Besides architecture, Googie also influenced the fashion and culture of the 1950s and early 1960s. Items like the Googie or Populuxe ashtray, which is basically an upside down satellite with the top cut off and the base raised by the antennae, were mass-produced by the Pal-Bell Company. Googie also had its effect on the world of fashion, furniture and the arts. Short, brightly colored dresses with atomic and other geometrical shapes, high, shiny boots and purses, and beehive hairdos (think Kate Pierson, the redhead from the B-52’s) exemplified Googie. Men’s shirts with high, semi-rounded collars and white shoes and belts made of vinyl or other materials (George Jetson), were the trademarks of men’s Googie. Although most of the Googie articles have long since vanished, retro and resale hunters can still find many of these 1950s gems at stores like Store B, at 1472 North Milwaukee.
Chicago has recently lost many of its great Googie structures, including The Stars Motel, at Lincoln and Jersey, where only the sign remains. The Seville Motel, 91st and Stony Island, and Pedian Carpets, at Lincoln north of Devon, vanished sometime during the fall. While it was not taken seriously until the 1970s, groups of Googie supporters on the West Coast have rallied to save many Googie buildings, including a Denny’s in Seattle. Googie lovers are hopeful that Chicago can retain structures like The Ohio House and Pride Cleaners, yet the preservation of Googie is up against a unique problem.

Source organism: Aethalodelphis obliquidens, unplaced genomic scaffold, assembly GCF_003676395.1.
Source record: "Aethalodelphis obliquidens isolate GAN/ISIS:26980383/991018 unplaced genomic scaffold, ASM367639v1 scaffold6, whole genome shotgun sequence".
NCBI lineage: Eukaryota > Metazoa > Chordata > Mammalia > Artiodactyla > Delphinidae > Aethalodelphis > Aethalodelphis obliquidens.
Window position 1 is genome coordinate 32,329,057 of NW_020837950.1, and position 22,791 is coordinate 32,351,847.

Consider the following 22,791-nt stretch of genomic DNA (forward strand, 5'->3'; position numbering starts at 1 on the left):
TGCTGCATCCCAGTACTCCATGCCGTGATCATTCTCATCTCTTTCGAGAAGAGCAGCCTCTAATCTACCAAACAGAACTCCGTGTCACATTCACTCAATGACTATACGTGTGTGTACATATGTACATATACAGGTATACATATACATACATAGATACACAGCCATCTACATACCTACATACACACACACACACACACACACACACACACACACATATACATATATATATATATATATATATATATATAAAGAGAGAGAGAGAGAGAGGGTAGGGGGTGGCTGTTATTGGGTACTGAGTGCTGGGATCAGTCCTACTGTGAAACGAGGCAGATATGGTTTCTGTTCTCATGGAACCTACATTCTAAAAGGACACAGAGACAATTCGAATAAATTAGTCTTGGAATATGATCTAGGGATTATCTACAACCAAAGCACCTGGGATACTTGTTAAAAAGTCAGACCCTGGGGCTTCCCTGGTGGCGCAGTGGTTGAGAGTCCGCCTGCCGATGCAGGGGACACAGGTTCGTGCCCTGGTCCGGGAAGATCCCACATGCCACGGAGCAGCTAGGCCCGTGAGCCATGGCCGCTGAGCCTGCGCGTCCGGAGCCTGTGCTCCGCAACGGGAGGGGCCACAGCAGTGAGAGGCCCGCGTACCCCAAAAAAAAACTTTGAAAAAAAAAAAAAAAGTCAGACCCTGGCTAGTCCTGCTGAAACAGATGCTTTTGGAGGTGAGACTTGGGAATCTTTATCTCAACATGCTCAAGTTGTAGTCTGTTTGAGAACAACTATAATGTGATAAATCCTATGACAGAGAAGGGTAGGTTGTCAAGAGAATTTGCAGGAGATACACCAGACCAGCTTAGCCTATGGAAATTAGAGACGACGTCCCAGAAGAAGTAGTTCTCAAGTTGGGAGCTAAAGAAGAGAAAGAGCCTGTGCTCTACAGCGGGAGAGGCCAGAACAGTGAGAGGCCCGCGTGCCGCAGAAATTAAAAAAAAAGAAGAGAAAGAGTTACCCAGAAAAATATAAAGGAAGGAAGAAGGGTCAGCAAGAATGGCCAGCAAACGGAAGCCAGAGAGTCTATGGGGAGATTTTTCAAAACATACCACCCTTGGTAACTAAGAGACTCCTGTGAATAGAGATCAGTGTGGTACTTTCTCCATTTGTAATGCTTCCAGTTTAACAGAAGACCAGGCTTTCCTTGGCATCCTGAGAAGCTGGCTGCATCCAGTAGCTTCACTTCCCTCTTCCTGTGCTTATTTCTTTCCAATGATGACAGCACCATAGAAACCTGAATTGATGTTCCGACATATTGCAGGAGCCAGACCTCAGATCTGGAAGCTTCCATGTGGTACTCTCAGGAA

“For most buildings to be considered architecturally significant, they have to be at least fifty years old, an age which Googie is just starting to reach,” Gand, who also works in conjunction with organizations like the Chicago Architecture Foundation says. “Yet in recent years organizations have fought to preserve Googie architecture in Los Angeles, and things like the documentary on Lautner may raise awareness for Googie. Hopefully, Chicagoans can save some of their Googie structures, which show us that architecture can not only portray a new, bold vision, but have a sense of fun as well.”